Changed (eventually) to an Arcam Solo-Mini with Rega R3 speakers (in light Maple) not long after I joined here. All downhill since then :)
 

acalex

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plastic penguin said:
I had my Pioneer amp for 17 years and - probably - would still use it now if hadn't given up the ghost.

My Leema is deffo a keeper. I'll keep it until it turns its toes up. For me the amp is THE component and I'll build the rest around it.

Logically, the first upgrade is to sort the CDP problem; there's no issue with sound but storage is a major irritation. That said, if I see something at a 'Must Have' price then inpulse (sorry for the cheesey pun) may kick in.

That's very impressive!

I understand the need of upgrading stuff due to some major problems (lack of space for example)...

I was referring more to upgrading because we feel our system does not sound as good as before...
 
acalex said:
plastic penguin said:
I had my Pioneer amp for 17 years and - probably - would still use it now if hadn't given up the ghost.

My Leema is deffo a keeper. I'll keep it until it turns its toes up. For me the amp is THE component and I'll build the rest around it.

Logically, the first upgrade is to sort the CDP problem; there's no issue with sound but storage is a major irritation. That said, if I see something at a 'Must Have' price then inpulse (sorry for the cheesey pun) may kick in.

That's very impressive!

I understand the need of upgrading stuff due to some major problems (lack of space for example)...

I was referring more to upgrading because we feel our system does not sound as good as before...

Not just that: In the loft I still have Wharfedale E20s which I purchased in 82 and replaced them with the RS6s in 2007. Ah, and my Marantz tuner I bought in 1979, with the Pioneer, and still works a treat. In fact, as I'm typing this, listening to XFM.
 

chebby

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I never hang onto stuff if I can sell it.

Exceptions (at the moment) are a pair of MS20i Pearl Edition speakers, an old Beresford DAC and a pair of black gloss Partington Trophy stands.

Despite all being virtually mint, there is no point in selling them because none would make more than the ebay/PayPal/postage fees. I could even lose money on them.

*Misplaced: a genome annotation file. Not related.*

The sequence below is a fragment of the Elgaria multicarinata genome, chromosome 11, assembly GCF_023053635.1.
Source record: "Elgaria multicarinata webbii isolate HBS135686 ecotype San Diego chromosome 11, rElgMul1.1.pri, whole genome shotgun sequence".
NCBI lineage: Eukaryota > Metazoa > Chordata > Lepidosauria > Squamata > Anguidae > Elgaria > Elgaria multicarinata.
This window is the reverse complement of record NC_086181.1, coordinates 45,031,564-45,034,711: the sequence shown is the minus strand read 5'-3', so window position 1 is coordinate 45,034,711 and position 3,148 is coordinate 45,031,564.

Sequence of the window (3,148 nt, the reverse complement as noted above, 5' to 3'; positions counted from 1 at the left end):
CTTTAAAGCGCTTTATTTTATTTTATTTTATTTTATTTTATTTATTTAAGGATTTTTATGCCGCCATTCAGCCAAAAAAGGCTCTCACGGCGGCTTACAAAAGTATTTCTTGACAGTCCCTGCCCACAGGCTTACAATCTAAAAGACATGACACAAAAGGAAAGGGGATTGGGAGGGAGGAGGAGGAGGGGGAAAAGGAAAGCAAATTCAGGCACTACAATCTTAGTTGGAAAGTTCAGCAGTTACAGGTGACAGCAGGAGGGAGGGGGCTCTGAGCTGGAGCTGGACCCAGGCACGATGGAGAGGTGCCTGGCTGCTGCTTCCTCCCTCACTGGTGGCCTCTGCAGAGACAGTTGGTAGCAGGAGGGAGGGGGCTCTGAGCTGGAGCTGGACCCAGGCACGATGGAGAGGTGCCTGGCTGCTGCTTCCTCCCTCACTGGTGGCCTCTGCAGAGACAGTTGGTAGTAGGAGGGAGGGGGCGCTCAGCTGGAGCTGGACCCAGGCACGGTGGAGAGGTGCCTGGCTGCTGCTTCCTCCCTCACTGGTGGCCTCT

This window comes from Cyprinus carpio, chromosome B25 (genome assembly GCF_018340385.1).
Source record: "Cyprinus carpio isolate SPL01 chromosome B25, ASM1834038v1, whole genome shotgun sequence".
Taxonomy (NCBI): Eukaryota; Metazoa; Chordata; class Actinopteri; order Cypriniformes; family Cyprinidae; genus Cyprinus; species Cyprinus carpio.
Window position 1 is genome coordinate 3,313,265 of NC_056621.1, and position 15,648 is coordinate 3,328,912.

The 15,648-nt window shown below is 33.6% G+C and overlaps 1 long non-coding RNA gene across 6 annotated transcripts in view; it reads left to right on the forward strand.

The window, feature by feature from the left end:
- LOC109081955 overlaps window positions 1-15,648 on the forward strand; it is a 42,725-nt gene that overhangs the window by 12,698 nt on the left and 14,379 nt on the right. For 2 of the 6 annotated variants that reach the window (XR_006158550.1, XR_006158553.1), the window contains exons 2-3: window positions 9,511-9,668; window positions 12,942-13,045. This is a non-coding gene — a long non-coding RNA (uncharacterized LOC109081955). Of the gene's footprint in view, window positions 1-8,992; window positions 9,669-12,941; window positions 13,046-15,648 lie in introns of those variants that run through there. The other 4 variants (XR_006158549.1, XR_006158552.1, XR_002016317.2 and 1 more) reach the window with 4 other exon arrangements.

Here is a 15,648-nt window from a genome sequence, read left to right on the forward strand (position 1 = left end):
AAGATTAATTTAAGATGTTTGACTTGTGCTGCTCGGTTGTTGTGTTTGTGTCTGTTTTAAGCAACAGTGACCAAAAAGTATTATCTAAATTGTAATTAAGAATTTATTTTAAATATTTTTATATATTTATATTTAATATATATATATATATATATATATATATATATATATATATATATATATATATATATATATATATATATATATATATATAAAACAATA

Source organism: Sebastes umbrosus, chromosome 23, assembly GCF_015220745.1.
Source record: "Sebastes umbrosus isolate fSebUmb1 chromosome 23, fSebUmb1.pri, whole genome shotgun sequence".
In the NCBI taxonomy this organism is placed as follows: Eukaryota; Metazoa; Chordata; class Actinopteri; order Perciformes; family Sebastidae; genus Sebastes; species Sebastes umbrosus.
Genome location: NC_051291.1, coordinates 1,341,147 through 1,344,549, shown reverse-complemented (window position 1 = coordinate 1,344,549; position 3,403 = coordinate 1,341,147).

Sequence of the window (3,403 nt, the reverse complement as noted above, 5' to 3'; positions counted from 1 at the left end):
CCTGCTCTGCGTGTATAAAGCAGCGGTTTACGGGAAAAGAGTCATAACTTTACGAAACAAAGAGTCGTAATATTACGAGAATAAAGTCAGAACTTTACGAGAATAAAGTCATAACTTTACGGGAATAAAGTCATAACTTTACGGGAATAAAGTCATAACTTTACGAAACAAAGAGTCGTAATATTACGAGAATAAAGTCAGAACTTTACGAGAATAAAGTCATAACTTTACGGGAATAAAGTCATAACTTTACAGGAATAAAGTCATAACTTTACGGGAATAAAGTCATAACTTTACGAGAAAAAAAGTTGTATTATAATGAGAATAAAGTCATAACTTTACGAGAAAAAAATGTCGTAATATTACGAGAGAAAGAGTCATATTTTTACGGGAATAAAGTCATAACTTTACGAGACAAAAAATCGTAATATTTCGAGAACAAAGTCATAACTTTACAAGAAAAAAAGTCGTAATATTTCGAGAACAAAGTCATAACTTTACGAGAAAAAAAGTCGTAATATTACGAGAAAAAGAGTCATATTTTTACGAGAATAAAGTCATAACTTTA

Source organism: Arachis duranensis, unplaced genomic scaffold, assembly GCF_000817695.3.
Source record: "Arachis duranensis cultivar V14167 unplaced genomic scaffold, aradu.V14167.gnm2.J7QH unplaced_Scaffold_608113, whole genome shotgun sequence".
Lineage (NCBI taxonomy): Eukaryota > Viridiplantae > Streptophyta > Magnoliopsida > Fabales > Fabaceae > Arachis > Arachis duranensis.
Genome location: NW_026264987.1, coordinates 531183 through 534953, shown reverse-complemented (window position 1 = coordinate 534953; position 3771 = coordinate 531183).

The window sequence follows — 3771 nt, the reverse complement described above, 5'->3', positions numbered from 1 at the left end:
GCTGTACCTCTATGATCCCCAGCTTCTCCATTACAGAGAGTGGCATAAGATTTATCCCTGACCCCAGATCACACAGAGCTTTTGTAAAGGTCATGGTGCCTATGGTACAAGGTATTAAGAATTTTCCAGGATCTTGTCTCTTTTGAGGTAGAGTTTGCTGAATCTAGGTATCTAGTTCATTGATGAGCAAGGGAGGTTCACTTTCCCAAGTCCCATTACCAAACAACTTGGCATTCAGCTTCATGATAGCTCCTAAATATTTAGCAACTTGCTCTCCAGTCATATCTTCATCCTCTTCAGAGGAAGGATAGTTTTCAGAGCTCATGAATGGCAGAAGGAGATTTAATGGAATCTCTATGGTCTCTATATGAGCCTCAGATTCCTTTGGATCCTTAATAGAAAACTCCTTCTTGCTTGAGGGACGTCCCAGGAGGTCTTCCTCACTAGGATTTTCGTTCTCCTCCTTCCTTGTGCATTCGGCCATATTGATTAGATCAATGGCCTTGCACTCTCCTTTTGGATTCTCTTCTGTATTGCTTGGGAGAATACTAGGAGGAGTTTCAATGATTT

They will end up being given away/recycled/dumped in charity shop. (If they'll have them.)
 

jaxwired

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Great subject. My 2 cents is that hifi is a hobby for many of us. The hobby involves tweaking and upgrading to make incremental jumps in sound quality. If you buy once and don't change for 20 years, then you are not engaging in the hobby. What would be the point of using this forum or reading hifi reviews? Or visiting your local hifi shop? No point. So if you like the hobby, then it pretty much necessitates changing gear occassionally. That doesn't mean you change gear every 3 months, but certainly far more frequently than 20 years.

My next point is that it takes some trial and error to get the sound you like out of equipment. Not everybody likes the same thing from their hifi. If you buy once and never switch, you are very unlikely to be fully satisfied with the sound. Even if you swap gear in and out that is of the same relative price, you will get much more satisfying sound after a few swaps because you will be tayloring the sound to your taste.
 

AlmaataKZ

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I had my first system for abt 10 years and replaced it recently and completely as there was a lot of 'jumps' to make:

SD TV to HD TV

DVD to Bluray

Cd to computer-based 24/96

dolby digital/DTS receiver to receiver with HD sound decoding

passive speakers to actives

'Upgrade' for me means a clear, quantifyable step chage in spec, functionality, capability, design (as above). On the contrary, swapping a box for a very similar one is not really un upgrade but more of a tweaking. I would have loved to do be able to do that but it is expensive...
 

matthewpiano

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Interesting topic. I'm slightly split in relation to this. I agree with Jax that the hi-fi is a hobby in itself for most of us and certainly making changes and getting 'improvements' can be very rewarding.